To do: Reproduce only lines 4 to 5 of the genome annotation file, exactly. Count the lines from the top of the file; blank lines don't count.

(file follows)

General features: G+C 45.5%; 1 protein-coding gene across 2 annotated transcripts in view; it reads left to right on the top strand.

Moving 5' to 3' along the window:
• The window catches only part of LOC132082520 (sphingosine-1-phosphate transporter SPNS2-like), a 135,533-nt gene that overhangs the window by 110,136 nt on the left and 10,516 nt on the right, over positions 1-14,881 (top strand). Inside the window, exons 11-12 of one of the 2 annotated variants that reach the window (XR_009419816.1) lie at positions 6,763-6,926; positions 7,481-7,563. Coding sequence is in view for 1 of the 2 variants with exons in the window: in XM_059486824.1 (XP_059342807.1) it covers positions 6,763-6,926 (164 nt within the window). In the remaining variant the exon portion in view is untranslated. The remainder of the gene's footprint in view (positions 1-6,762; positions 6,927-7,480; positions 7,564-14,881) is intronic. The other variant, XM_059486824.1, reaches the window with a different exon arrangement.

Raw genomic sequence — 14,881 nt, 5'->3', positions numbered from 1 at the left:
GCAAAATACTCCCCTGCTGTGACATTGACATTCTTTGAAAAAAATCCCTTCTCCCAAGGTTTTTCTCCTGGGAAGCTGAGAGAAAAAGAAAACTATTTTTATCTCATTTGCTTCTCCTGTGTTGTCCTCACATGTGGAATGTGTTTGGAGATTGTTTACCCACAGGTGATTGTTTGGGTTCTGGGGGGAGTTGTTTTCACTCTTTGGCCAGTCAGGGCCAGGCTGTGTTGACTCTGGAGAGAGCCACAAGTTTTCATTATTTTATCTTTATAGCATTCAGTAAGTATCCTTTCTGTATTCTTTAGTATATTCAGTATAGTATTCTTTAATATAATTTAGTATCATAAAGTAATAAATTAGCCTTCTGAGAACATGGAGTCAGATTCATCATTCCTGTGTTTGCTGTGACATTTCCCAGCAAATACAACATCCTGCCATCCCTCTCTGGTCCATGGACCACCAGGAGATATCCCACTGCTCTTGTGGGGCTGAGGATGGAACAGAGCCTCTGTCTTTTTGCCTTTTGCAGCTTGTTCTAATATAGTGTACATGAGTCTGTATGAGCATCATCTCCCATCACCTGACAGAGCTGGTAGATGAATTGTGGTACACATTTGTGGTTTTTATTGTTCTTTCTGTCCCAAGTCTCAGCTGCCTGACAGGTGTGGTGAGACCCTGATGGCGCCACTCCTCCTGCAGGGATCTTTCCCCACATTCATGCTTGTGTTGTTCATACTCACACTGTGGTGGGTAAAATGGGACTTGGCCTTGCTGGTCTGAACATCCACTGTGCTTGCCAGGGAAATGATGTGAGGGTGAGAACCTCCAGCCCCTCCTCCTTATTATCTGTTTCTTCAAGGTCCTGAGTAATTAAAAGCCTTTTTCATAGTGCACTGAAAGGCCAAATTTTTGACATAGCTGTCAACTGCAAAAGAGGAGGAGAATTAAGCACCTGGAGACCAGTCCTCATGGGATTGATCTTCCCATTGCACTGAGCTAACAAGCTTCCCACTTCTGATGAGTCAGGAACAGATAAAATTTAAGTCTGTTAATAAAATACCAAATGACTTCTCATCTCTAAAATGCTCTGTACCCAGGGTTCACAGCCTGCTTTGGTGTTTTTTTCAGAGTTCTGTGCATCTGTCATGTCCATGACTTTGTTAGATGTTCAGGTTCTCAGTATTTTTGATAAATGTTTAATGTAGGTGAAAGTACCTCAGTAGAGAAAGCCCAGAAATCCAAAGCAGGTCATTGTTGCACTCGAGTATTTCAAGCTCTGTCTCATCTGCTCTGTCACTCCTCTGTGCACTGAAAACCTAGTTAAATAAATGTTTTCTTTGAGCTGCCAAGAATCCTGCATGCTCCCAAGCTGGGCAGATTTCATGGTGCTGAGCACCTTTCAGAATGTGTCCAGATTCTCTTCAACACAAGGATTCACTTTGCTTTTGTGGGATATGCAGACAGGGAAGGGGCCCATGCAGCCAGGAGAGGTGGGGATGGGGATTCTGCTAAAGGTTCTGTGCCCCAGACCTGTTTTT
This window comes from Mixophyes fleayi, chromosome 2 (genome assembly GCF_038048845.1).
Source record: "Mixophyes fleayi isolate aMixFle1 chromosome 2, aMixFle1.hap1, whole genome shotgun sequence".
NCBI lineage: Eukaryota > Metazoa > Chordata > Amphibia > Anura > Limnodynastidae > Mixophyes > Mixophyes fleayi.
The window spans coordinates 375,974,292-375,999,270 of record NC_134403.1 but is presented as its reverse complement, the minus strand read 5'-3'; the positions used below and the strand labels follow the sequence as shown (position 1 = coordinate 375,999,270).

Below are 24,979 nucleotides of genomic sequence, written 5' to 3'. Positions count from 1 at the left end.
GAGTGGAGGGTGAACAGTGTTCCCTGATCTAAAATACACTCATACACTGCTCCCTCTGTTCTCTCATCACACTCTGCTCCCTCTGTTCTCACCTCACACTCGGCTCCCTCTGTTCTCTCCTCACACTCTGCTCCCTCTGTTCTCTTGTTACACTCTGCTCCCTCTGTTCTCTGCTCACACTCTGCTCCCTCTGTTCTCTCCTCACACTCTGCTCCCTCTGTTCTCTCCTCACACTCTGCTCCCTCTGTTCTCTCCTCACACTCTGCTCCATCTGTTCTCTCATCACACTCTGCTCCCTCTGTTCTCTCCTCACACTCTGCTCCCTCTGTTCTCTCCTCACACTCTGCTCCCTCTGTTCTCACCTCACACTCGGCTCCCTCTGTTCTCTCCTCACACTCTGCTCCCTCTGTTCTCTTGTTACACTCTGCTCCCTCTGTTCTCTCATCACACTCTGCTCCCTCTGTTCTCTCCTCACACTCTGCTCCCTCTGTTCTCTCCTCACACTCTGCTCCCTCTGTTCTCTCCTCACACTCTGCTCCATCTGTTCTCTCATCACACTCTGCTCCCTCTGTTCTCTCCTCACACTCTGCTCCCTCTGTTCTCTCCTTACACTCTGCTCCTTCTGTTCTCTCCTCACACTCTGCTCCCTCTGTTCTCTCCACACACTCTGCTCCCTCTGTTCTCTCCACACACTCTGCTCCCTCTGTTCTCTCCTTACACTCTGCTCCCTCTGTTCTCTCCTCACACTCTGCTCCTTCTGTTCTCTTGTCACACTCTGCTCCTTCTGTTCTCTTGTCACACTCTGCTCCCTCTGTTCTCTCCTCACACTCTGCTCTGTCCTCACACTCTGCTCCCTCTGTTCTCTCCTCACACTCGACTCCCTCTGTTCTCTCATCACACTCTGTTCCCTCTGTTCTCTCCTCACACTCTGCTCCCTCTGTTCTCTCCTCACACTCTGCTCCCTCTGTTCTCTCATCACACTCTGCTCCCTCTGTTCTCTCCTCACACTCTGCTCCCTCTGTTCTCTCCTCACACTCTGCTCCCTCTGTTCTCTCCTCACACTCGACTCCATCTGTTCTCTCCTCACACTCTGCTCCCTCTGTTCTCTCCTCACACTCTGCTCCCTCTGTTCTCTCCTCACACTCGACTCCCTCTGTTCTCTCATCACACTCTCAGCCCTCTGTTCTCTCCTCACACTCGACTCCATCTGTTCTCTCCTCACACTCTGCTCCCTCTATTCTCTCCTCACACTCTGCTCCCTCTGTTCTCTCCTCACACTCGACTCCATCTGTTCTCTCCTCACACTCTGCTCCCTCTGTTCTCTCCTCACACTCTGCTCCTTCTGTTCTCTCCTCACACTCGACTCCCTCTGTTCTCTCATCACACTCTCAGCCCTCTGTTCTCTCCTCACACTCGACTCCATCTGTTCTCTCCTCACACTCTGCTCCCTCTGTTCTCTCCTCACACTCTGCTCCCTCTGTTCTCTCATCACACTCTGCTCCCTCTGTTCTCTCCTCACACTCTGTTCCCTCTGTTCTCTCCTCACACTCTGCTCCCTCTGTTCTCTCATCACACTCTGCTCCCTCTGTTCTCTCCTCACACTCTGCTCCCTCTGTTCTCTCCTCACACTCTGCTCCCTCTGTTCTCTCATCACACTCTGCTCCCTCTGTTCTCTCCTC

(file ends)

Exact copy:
Raw genomic sequence — 14,881 nt, 5'->3', positions numbered from 1 at the left:
GCAAAATACTCCCCTGCTGTGACATTGACATTCTTTGAAAAAAATCCCTTCTCCCAAGGTTTTTCTCCTGGGAAGCTGAGAGAAAAAGAAAACTATTTTTATCTCATTTGCTTCTCCTGTGTTGTCCTCACATGTGGAATGTGTTTGGAGATTGTTTACCCACAGGTGATTGTTTGGGTTCTGGGGGGAGTTGTTTTCACTCTTTGGCCAGTCAGGGCCAGGCTGTGTTGACTCTGGAGAGAGCCACAAGTTTTCATTATTTTATCTTTATAGCATTCAGTAAGTATCCTTTCTGTATTCTTTAGTATATTCAGTATAGTATTCTTTAATATAATTTAGTATCATAAAGTAATAAATTAGCCTTCTGAGAACATGGAGTCAGATTCATCATTCCTGTGTTTGCTGTGACATTTCCCAGCAAATACAACATCCTGCCATCCCTCTCTGGTCCATGGACCACCAGGAGATATCCCACTGCTCTTGTGGGGCTGAGGATGGAACAGAGCCTCTGTCTTTTTGCCTTTTGCAGCTTGTTCTAATATAGTGTACATGAGTCTGTATGAGCATCATCTCCCATCACCTGACAGAGCTGGTAGATGAATTGTGGTACACATTTGTGGTTTTTATTGTTCTTTCTGTCCCAAGTCTCAGCTGCCTGACAGGTGTGGTGAGACCCTGATGGCGCCACTCCTCCTGCAGGGATCTTTCCCCACATTCATGCTTGTGTTGTTCATACTCACACTGTGGTGGGTAAAATGGGACTTGGCCTTGCTGGTCTGAACATCCACTGTGCTTGCCAGGGAAATGATGTGAGGGTGAGAACCTCCAGCCCCTCCTCCTTATTATCTGTTTCTTCAAGGTCCTGAGTAATTAAAAGCCTTTTTCATAGTGCACTGAAAGGCCAAATTTTTGACATAGCTGTCAACTGCAAAAGAGGAGGAGAATTAAGCACCTGGAGACCAGTCCTCATGGGATTGATCTTCCCATTGCACTGAGCTAACAAGCTTCCCACTTCTGATGAGTCAGGAACAGATAAAATTTAAGTCTGTTAATAAAATACCAAATGACTTCTCATCTCTAAAATGCTCTGTACCCAGGGTTCACAGCCTGCTTTGGTGTTTTTTTCAGAGTTCTGTGCATCTGTCATGTCCATGACTTTGTTAGATGTTCAGGTTCTCAGTATTTTTGATAAATGTTTAATGTAGGTGAAAGTACCTCAGTAGAGAAAGCCCAGAAATCCAAAGCAGGTCATTGTTGCACTCGAGTATTTCAAGCTCTGTCTCATCTGCTCTGTCACTCCTCTGTGCACTGAAAACCTAGTTAAATAAATGTTTTCTTTGAGCTGCCAAGAATCCTGCATGCTCCCAAGCTGGGCAGATTTCATGGTGCTGAGCACCTTTCAGAATGTGTCCAGATTCTCTTCAACACAAGGATTCACTTTGCTTTTGTGGGATATGCAGACAGGGAAGGGGCCCATGCAGCCAGGAGAGGTGGGGATGGGGATTCTGCTAAAGGTTCTGTGCCCCAGACCTGTTTTT